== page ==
We shouldn't forget the economy. "It's the economy, stupid" is true, but it is not the whole political truth. In the nineties, populist and extremist parties were quite strong in Western Europe in the midst of rather strong economic growth. But the economic agenda remains important. QE of the ECB and its impact on the exchange rate of the euro, the announcement of the Juncker Investment Plan, structural reforms, fiscal flexibility and the free fall of oil prices were helpful and are delivering results.

But regaining competitiveness on world markets is still a major challenge. And ‘secular stagnation’ is a critical threat. In an aging society we tend to save too much but invest and innovate too little, even in our strongest economies. The fact that the BRICS are in trouble shouldn’t make us complacent. It simply shows that there are no ‘economic models’, no 'miracles'. At the end of the day it is the real economy that counts, not artificial credit-fuelled growth.

Focusing on the real economy must also be about respecting the Sustainable Development Goals but quite a number of our member states are lagging behind in the implementation of these goals. We have to make the EU economy more sustainable by promoting policies such as the development of the circular economy. We also have to address climate change. The COP21 Climate Conference in Paris is prepared by the EU (our climate package decided by the EC in October 2014, my last one!), by China and the USA. One can feel that there is a political will to make progress, even if we need a lot more to reach the 2 degree ceiling for global warming.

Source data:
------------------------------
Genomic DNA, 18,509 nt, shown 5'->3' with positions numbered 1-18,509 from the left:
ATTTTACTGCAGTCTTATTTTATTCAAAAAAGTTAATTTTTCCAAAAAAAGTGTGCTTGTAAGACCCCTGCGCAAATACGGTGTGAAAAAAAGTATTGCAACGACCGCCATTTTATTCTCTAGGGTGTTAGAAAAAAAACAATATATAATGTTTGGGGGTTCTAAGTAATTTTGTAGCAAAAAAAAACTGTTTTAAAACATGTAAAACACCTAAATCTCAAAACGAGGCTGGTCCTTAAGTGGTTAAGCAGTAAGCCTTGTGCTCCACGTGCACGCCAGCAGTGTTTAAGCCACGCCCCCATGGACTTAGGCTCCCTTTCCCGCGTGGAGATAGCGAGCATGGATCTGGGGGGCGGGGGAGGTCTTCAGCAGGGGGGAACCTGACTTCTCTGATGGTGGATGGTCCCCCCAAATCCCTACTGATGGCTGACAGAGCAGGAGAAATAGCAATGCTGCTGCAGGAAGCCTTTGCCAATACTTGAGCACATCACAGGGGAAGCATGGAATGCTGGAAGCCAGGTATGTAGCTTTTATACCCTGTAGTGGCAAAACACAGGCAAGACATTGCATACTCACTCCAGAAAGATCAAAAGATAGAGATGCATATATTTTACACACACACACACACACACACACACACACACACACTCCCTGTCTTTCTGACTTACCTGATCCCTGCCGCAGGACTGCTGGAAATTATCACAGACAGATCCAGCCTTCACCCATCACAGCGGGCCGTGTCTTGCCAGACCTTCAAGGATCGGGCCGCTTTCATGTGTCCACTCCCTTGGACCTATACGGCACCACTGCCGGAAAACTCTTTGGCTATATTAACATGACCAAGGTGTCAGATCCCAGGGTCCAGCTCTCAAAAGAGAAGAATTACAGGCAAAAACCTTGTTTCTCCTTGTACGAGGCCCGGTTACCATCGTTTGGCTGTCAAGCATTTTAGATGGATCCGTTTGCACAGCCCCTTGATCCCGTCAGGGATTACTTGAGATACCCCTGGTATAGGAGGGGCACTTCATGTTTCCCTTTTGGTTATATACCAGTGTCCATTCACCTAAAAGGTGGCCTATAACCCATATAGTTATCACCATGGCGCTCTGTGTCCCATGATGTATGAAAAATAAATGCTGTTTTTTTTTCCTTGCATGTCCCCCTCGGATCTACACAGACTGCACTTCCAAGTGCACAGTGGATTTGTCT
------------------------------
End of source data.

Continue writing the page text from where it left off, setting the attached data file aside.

A think tank like the EPC must contribute to solutions. It can ‘advise, warn and encourage’, always in the spirit of taking the European project forward. We are not living in times of a new 'grand design' but in times where we have to salvage the fundamentals of our Union: we fought, and are still fighting, to maintain the Eurozone, to keep our club of nations together, to preserve the rights of EU citizens, to maintain the social and societal coherence of our societies. We can only succeed if we transcend defensive behaviour and dare to take new paths of more responsibility, more solidarity, more shared sovereignty.

A key word in our 'New Pact for Europe' is “fragmentation”. Our societies inside each country are fragmented due to fear, inequalities, unemployment and our Union itself is too fragmented – even our common market – because it takes courage and leadership to go beyond national and corporatist interests. As I said, fragmentation is manageable. Dislocation, the EU falling apart, isn't.

A think tank has the responsibility to speak. 'Speaking for Europe' is our motto. That's what the EPC will continue to do.

In office, I very much appreciated the work of the EPC: I was almost a daily reader of its publications. I am confident that the EPC will continue to deliver its mission: to foster European integration through analysis and debate. I am looking forward to being involved in this important endeavour in the coming years.

Let me end with a haiku:

A tank full of thoughts

Always striving for Europe

Worry and hope